Numerical study on reducing building vibrations by foundation improvement
Research output: Contribution to journal › Article
Vibration disturbances in buildings may stem from ambient sources, such as motorway traffic, or from internal sources such as people walking inside the building. Vibrations can exceed requirements for sensitive equipment or cause annoyance to humans and therefore the vibrations may need to be reduced. Vibrations from both external and internal sources can be reduced by modifying the properties of concrete slabs and of the soil underneath. Soil can be improved by being mixed with a binder material in order to increase its stiffness. In this study, parametric finite element analyses were conducted on the achieved vibration reduction on a slab on soil from improving the properties of a concrete slab on soil or of the soil underneath. The size, elastic modulus, and depth of the stabilised soil were found to markedly affect the level of reduction obtained. The soil stabilisation at a vibration-sensitive facility was used as an example case, where the developed finite element model was calibrated to green-field measurements carried out on-site. Frequency spectra of both road traffic loads and internal pedestrian loads were considered in the model. The calibrated finite element model predicted reductions of almost 60% for the road traffic and 80% for the pedestrian load.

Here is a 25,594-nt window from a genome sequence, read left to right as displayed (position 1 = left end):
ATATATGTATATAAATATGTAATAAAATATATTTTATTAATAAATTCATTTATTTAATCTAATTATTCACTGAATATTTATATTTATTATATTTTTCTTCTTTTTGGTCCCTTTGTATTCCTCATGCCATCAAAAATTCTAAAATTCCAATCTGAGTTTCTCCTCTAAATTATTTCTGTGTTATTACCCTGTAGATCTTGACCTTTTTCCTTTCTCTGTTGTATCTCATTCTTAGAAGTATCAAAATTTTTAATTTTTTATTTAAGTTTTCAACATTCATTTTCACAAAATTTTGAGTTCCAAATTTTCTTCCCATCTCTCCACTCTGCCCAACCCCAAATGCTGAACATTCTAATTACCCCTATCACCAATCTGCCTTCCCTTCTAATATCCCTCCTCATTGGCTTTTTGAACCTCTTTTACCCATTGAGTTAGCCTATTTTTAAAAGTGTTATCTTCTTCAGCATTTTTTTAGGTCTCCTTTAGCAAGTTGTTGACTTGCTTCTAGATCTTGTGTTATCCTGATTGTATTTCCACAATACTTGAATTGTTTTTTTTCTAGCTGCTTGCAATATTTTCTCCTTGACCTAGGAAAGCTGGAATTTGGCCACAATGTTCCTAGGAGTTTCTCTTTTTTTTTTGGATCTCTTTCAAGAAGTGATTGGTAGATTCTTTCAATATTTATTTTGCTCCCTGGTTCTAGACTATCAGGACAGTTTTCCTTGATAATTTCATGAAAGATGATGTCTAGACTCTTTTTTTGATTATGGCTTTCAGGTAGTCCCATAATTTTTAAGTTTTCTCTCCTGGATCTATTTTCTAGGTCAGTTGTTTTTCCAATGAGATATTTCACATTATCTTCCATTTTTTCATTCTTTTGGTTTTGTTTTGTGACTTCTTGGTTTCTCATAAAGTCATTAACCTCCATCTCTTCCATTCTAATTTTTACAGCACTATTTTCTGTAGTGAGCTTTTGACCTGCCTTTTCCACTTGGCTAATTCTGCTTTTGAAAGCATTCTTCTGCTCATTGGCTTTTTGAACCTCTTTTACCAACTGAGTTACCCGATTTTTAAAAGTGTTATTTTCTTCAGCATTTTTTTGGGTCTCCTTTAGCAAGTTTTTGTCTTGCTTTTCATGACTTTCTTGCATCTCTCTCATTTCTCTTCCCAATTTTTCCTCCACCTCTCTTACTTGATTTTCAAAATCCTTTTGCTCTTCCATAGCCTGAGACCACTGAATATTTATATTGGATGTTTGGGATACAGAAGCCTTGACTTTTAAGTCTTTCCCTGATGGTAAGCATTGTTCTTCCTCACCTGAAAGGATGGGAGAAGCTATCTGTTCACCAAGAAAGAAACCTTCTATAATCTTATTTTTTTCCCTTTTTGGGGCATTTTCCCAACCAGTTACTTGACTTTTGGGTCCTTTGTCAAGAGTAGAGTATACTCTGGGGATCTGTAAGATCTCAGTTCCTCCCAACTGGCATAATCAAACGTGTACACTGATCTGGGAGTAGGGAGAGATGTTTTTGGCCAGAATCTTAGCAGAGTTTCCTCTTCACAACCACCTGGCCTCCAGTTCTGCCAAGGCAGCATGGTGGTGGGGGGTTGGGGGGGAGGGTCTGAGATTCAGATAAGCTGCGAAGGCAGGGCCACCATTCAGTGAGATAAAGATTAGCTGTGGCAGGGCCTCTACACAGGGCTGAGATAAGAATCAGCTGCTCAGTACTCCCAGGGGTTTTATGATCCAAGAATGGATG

|Research areas and keywords||
Subject classification (UKÄ) – MANDATORY
|Number of pages||15|
|Publication status||Published - 2016 Oct 1|